On Openness


Right now everyone knows the two big players in the smartphone market, iOS and Android. iOS has been called “closed” and Android “open”. What do these terms really mean? In Android’s openness an app can have great system integration. However, apps can do whatever they want and are often crappy. (In general, don’t get all worked up about some excellent app, I know they are out there too.) In iOS, an app has very specific rules to follow to be approved. This has created many very high-quality apps in the App Store, more than are on Android. Unfortunately said apps also do not have the same sort of system integration that Android apps have. Take, for instance, Google Voice. Google Voice on Android integrates with the dialer and can become an easy and elegant replacement for the default dialer, whereas on iOS it work more like an email app, and cannot even compare to using the phone app. Both platforms have many of the same important apps like Facebook, Twitter, Foursquare, Pulse, and so on; what makes a big difference is the hundreds of thousands of other apps on the store. This is where iOS is winning for me. Apple’s commitment to quality and not quantity is a very smart move. Many think this a good idea, and many more think this is not a good idea. Many have condemned Apple for tightly controlling the App Store, but what do they really want? Integration? Flash? 10,538 fart apps?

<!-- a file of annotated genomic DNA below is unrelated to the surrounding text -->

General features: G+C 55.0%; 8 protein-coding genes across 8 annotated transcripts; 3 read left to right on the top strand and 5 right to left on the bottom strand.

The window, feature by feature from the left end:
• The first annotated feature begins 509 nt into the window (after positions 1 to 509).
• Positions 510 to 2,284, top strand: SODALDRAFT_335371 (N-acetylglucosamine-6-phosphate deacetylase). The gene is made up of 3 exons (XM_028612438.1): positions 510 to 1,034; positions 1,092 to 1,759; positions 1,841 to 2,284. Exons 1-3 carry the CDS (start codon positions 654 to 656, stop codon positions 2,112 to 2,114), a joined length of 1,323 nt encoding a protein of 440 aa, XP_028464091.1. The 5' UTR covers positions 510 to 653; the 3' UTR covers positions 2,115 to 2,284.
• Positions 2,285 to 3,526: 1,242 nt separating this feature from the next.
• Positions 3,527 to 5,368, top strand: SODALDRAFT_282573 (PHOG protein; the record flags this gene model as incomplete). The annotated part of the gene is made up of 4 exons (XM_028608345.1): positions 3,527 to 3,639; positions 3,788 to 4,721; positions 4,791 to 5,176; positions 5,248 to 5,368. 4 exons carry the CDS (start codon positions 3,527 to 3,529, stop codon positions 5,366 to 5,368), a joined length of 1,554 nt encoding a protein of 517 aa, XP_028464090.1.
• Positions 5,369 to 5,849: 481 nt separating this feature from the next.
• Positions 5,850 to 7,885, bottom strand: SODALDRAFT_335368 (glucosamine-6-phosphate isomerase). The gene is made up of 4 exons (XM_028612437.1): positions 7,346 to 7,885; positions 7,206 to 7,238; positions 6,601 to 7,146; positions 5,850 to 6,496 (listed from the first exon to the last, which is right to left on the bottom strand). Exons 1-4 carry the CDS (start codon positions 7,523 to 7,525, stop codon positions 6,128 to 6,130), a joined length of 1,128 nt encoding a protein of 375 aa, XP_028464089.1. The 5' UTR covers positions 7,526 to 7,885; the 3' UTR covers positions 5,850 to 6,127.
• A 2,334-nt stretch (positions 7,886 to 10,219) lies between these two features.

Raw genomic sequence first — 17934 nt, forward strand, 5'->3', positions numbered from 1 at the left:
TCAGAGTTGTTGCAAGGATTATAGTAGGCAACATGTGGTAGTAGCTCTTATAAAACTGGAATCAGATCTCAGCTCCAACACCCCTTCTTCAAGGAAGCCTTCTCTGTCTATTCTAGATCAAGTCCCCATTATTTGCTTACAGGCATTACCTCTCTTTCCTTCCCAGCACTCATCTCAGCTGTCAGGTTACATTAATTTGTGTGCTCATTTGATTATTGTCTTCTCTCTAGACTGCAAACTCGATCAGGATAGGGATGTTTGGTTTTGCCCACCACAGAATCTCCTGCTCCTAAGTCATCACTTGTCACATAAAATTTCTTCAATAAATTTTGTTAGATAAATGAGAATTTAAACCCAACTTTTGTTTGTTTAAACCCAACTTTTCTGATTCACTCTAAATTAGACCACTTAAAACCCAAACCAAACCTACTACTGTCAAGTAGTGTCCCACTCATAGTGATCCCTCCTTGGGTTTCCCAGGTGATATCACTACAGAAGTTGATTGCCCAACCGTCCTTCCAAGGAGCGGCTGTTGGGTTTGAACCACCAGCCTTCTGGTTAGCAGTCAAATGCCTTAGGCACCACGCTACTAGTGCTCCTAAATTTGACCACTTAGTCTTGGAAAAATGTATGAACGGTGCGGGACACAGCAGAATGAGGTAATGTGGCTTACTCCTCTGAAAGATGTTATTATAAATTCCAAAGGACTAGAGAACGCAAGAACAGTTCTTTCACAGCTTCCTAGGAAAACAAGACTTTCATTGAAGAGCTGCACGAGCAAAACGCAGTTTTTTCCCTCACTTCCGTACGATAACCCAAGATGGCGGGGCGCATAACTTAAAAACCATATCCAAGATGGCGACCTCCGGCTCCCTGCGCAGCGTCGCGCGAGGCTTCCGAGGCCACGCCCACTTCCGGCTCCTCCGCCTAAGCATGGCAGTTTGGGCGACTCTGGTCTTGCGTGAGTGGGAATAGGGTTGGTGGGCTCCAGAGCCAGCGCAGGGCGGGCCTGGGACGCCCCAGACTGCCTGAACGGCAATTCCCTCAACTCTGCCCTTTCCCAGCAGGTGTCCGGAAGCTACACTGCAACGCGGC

One thought on “On Openness

  1. I agree … it has become cool to complain about Apple’s relatively tighter control on its products. In theory an open platform should be better than a closed one, however that only holds true when the developer is skilled and efficient. As you pointed out, most Android applications do not have the quality feel that iOS apps have. Lesser governance/control also allows malware to be injected easily. Case in point, new mobile viruses seem to infect Android a lot more easily than iOS.

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